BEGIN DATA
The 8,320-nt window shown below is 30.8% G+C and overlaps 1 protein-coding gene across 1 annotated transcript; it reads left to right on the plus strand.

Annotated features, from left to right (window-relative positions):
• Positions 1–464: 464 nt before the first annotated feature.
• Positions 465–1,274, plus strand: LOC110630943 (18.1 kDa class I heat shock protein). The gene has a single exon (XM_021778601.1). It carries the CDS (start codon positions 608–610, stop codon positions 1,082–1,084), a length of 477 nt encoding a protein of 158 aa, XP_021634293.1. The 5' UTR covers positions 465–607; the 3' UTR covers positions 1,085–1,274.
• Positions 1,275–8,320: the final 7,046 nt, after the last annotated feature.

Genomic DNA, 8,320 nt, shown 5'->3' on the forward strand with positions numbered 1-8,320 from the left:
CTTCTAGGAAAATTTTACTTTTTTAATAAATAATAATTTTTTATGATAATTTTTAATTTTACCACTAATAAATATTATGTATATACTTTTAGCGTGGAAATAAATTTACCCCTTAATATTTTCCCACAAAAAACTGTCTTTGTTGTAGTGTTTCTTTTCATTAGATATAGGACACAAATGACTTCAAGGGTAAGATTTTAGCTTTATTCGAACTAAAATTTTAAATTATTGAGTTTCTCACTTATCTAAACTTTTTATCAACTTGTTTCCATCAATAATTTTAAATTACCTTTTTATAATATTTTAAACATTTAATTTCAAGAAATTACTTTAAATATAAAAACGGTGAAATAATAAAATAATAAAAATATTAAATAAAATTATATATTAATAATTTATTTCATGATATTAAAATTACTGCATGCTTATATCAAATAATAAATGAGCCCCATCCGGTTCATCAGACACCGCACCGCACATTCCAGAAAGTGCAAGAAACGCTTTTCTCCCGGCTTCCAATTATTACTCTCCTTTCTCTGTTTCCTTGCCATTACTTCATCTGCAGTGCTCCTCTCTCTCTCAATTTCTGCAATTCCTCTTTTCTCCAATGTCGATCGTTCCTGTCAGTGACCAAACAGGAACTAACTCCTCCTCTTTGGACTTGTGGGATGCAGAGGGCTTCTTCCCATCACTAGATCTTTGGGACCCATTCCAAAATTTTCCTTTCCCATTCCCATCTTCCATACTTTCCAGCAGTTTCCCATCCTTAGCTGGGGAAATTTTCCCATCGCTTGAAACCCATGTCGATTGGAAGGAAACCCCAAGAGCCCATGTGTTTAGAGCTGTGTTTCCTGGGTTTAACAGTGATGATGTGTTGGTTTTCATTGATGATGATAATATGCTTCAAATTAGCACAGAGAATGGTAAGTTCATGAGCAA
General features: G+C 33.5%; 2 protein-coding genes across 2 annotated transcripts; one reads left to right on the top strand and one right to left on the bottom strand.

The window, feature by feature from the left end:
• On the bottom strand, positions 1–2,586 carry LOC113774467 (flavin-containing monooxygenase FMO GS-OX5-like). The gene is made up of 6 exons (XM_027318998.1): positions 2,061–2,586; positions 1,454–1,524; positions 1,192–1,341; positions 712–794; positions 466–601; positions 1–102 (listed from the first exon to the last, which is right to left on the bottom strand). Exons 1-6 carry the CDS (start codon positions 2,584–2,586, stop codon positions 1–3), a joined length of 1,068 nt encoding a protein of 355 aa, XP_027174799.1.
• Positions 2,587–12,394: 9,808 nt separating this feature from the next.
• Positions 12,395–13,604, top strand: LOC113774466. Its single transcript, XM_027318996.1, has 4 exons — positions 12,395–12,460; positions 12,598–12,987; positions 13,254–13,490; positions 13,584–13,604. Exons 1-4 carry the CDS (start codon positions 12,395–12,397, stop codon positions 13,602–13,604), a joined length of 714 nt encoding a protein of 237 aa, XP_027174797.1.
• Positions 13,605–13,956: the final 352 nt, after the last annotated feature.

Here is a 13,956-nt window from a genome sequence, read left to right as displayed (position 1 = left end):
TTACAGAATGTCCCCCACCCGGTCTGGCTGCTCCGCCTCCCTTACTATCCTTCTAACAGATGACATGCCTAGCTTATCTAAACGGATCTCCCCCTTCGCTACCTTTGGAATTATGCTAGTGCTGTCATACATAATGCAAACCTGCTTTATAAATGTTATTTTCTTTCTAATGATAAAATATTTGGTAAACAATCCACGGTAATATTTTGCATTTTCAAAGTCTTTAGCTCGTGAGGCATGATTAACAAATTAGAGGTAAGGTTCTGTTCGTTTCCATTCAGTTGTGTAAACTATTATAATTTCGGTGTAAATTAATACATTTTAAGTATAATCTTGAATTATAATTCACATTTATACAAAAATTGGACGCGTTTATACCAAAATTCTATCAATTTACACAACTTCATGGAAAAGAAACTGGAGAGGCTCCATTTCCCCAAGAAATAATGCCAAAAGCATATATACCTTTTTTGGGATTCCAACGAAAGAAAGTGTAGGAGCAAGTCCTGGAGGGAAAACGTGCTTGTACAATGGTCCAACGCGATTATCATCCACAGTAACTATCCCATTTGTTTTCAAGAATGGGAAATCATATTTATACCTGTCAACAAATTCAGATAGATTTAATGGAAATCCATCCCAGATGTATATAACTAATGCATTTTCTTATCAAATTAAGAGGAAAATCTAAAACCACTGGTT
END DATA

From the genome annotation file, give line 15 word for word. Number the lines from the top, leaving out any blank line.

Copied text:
TTACAGAATGTCCCCCACCCGGTCTGGCTGCTCCGCCTCCCTTACTATCCTTCTAACAGATGACATGCCTAGCTTATCTAAACGGATCTCCCCCTTCGCTACCTTTGGAATTATGCTAGTGCTGTCATACATAATGCAAACCTGCTTTATAAATGTTATTTTCTTTCTAATGATAAAATATTTGGTAAACAATCCACGGTAATATTTTGCATTTTCAAAGTCTTTAGCTCGTGAGGCATGATTAACAAATTAGAGGTAAGGTTCTGTTCGTTTCCATTCAGTTGTGTAAACTATTATAATTTCGGTGTAAATTAATACATTTTAAGTATAATCTTGAATTATAATTCACATTTATACAAAAATTGGACGCGTTTATACCAAAATTCTATCAATTTACACAACTTCATGGAAAAGAAACTGGAGAGGCTCCATTTCCCCAAGAAATAATGCCAAAAGCATATATACCTTTTTTGGGATTCCAACGAAAGAAAGTGTAGGAGCAAGTCCTGGAGGGAAAACGTGCTTGTACAATGGTCCAACGCGATTATCATCCACAGTAACTATCCCATTTGTTTTCAAGAATGGGAAATCATATTTATACCTGTCAACAAATTCAGATAGATTTAATGGAAATCCATCCCAGATGTATATAACTAATGCATTTTCTTATCAAATTAAGAGGAAAATCTAAAACCACTGGTT